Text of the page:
November 16th, 2018
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How to Protect Your Personal Data When Using Public WiFi for Work
One of the great things about freelancing is that you can do your work from anywhere. You don’t have to drive in to the office every day and can work from wherever your busy schedule takes you. Not only is this liberating, but it can also allow you to work in places that stimulate your creativity, such as coffee shops, parks or even overseas. That said, as a freelancer, you need to be careful when using public WiFi. When your computer is your workplace, malware, spyware and adware can drastically disrupt your work schedule. Here are ten things to keep in mind:
1. There’s a lot at risk.
Even when you’re not a freelancer, there’s a lot at risk if your personal information is compromised. You could find your social media or email accounts hacked, or you could put your financial data at risk when online shopping. But these risks are magnified when you’re freelancing since you’re using various sites to handle payments and sending out information about yourself to your employer, things that could ultimately lead to identity theft if compromised.
2. You shouldn’t put all your information out there.
There are a few key pieces of information you should never put out there if you don’t want your identity to be stolen. The most important pieces of information are you passwords and Social Security number, but your birthdate and place of birth, as well as anything else that might help hackers crack your security questions, is off-limits too. Be careful not to share more than you have to, especially with untrustworthy sources.
3. Public WiFi is a treasure trove for hackers.
Any time you’re connected to a public WiFi network, you’re putting your computers and your personal data at risk. It’s very easy for a hacker to hang out around a coffee shop and attempt to connect to or steal information from other computers and devices connected to that same network—so easy, in fact, that a child can do it!
4. There are many ways for a hacker to get your data.
You don’t need to have your information stored on your computer in order for a hacker to get access to it. Instead, they might infect your computer with spyware that will track the information you use when you fill out online forms, including your usernames and passwords. Or if you have your own website, they could hack that as well. Or they could intercept the cookies that your computer sends to the sites that you’re accessing. It’s important to be aware of all the ways a hacker could get ahold of your information so that you can protect yourself on all fronts.
5. A locked network is no safer.
Just because you’ve had to log in to access a network doesn’t mean it’s any safer. If you were able to get the password for the network, there’s nothing stopping a hacker from doing so—and not everyone who’s on the same network in your neighborhood is a good guy. Don’t let your guard down just because you’ve logged in to the network!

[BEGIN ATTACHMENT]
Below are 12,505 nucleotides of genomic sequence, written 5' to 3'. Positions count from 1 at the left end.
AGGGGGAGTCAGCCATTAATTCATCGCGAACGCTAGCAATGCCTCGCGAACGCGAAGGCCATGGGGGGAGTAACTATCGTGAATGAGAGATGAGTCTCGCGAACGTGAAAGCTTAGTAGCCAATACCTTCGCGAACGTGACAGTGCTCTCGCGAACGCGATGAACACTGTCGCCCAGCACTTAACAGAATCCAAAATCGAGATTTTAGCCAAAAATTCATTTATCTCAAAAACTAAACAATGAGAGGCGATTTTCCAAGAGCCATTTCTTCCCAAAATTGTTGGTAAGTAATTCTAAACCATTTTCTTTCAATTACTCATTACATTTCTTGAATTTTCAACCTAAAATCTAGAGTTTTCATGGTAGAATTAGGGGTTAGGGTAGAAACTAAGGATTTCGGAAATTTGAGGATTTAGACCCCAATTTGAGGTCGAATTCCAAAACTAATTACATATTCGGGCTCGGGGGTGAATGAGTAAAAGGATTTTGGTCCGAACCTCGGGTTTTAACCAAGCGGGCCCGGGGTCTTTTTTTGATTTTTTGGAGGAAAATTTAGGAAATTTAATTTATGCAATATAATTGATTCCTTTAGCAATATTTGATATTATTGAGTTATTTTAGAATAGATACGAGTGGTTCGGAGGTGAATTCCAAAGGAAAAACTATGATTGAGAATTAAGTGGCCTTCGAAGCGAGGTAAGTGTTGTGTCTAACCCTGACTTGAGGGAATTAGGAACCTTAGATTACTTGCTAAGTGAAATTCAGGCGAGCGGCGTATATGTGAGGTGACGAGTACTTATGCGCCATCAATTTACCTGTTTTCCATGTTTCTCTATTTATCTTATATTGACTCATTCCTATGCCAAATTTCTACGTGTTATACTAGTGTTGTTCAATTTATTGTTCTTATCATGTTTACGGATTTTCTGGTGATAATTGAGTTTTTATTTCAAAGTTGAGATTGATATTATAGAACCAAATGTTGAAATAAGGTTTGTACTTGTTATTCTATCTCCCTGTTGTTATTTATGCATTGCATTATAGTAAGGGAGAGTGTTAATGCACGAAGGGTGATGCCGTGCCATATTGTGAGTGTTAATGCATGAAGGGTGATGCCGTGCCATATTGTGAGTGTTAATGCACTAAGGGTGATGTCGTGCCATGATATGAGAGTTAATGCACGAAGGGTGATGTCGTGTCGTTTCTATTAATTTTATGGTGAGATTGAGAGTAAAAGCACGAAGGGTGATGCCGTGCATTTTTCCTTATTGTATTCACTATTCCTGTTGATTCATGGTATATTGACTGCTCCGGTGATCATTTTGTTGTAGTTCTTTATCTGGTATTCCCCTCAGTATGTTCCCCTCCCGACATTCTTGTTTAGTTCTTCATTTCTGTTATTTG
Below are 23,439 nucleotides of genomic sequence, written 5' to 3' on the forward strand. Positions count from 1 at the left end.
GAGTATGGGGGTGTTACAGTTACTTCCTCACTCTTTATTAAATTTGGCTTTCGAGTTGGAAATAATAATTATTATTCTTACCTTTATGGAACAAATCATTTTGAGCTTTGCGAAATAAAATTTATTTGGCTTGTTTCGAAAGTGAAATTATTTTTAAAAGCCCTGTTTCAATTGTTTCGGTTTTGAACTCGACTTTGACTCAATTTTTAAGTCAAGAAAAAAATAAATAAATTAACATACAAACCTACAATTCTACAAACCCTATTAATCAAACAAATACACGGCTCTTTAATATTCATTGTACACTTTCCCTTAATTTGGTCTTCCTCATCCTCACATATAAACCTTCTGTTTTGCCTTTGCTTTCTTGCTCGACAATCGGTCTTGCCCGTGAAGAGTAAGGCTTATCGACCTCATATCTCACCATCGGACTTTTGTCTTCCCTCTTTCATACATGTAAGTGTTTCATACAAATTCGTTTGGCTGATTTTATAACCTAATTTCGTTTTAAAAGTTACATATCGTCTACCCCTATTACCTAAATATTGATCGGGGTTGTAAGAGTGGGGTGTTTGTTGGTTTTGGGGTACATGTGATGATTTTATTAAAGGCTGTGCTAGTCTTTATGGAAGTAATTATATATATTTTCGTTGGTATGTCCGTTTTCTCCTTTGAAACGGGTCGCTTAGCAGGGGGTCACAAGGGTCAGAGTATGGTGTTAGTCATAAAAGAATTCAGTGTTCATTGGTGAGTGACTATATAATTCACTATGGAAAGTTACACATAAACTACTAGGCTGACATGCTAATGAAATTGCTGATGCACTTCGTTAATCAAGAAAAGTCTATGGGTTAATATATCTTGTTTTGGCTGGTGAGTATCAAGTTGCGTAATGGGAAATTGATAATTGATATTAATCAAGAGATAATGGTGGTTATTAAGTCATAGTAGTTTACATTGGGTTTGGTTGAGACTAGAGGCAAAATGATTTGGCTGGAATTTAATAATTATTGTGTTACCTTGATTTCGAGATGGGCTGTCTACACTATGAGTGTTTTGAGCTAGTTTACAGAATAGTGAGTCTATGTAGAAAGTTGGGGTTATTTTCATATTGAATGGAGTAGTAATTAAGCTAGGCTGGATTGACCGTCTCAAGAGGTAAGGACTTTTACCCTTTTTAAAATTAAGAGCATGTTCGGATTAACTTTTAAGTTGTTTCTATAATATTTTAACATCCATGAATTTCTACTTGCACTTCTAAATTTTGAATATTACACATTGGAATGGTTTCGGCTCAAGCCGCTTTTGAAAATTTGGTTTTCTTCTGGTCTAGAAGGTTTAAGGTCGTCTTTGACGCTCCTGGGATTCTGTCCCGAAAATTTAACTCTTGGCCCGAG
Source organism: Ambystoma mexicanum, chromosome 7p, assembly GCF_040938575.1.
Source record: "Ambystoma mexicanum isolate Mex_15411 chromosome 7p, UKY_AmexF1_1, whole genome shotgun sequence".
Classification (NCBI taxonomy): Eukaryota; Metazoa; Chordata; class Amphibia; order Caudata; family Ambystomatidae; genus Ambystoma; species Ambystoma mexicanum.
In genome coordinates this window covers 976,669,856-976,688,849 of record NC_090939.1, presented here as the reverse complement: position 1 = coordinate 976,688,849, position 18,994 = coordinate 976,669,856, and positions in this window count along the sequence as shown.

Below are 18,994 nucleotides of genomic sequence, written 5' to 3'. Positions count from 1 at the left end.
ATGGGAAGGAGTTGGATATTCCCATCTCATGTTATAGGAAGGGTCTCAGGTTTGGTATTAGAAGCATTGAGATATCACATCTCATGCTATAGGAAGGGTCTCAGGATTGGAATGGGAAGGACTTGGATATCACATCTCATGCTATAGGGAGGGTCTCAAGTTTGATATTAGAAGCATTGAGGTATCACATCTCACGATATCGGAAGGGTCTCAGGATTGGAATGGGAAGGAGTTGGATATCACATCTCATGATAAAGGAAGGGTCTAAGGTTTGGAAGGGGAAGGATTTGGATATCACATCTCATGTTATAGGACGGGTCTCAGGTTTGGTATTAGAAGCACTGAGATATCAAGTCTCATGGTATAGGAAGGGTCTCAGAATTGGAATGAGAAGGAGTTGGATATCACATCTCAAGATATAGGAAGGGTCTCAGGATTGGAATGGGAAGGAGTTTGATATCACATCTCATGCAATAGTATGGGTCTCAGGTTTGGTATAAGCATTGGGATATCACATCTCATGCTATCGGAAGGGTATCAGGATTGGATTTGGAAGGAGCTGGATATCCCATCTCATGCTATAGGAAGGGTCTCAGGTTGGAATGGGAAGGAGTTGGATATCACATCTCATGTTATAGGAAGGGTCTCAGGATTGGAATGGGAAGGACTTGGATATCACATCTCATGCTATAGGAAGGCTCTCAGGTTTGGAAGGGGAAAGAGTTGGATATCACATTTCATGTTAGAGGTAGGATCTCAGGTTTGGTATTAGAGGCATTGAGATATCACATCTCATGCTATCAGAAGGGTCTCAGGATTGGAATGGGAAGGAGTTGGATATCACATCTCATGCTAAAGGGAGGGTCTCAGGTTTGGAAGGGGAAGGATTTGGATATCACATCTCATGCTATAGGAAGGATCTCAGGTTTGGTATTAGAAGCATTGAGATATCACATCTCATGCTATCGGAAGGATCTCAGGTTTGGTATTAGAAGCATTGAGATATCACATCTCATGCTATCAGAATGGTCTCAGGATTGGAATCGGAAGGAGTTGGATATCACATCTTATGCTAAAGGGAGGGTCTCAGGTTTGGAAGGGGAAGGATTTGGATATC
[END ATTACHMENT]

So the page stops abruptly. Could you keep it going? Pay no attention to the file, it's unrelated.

6. A strong firewall and anti-virus software are your friends.
One of the key ways to prevent unwanted malware or spyware is to properly configure your firewall and get strong anti-virus software on your computer. And make sure you update your anti-virus software frequently; usually new software releases are meant to address known security problems in the previous versions!
7. There are some networks you don’t want to join.
When you’re joining a public network, you need to make sure it’s a legitimate network. Hackers lying in wait could easily have set up a malicious hotspot that will appear as an internet connection but steal all your information when you connect to it. You definitely don’t want to set your device to automatically connect to any open networks, as you’ll never know what you’re connecting to until it’s too late.
8. An encrypted connection is one of your best options.
One of the best ways to minimize a hacker’s ability to steal your information is to encrypt your connection through the use of a strong Virtual Private Network (VPN). This will ensure that any outbound information your computer shares with the sites you visit isn’t available to prying eyes, and it’ll also shut off the access port where your computer sends information so that a hacker won’t be able to use this as an open access point to your computer. An added bonus is that VPNs mask your IP address, allowing you to get around geo-restrictions in case the place that most stimulates your creativity is overseas.
9. All your devices are at risk.
It’s not only your computer that’s at risk for viruses though: your smartphone and tablet are also targets for malware and more! Make sure that you’ve got anti-virus software and a solid VPN on all your devices. If one device is compromised, you might find that all your information is leaked, even if it’s protected on your other device.
10. A little preparation drastically decreases your risk.
Hearing all the different ways someone might steal your information can be disheartening and can even make us a bit apathetic about setting up security measures; after all, why bother if they’re going to steal your information anyway? But the thing is, if you take a couple steps to make sure your information is as safe as possible, you’ll make yourself much less of a target and will garner that much more peace of mind.
Are there any other tips you use to keep your information safe when you’re using public WiFi for work?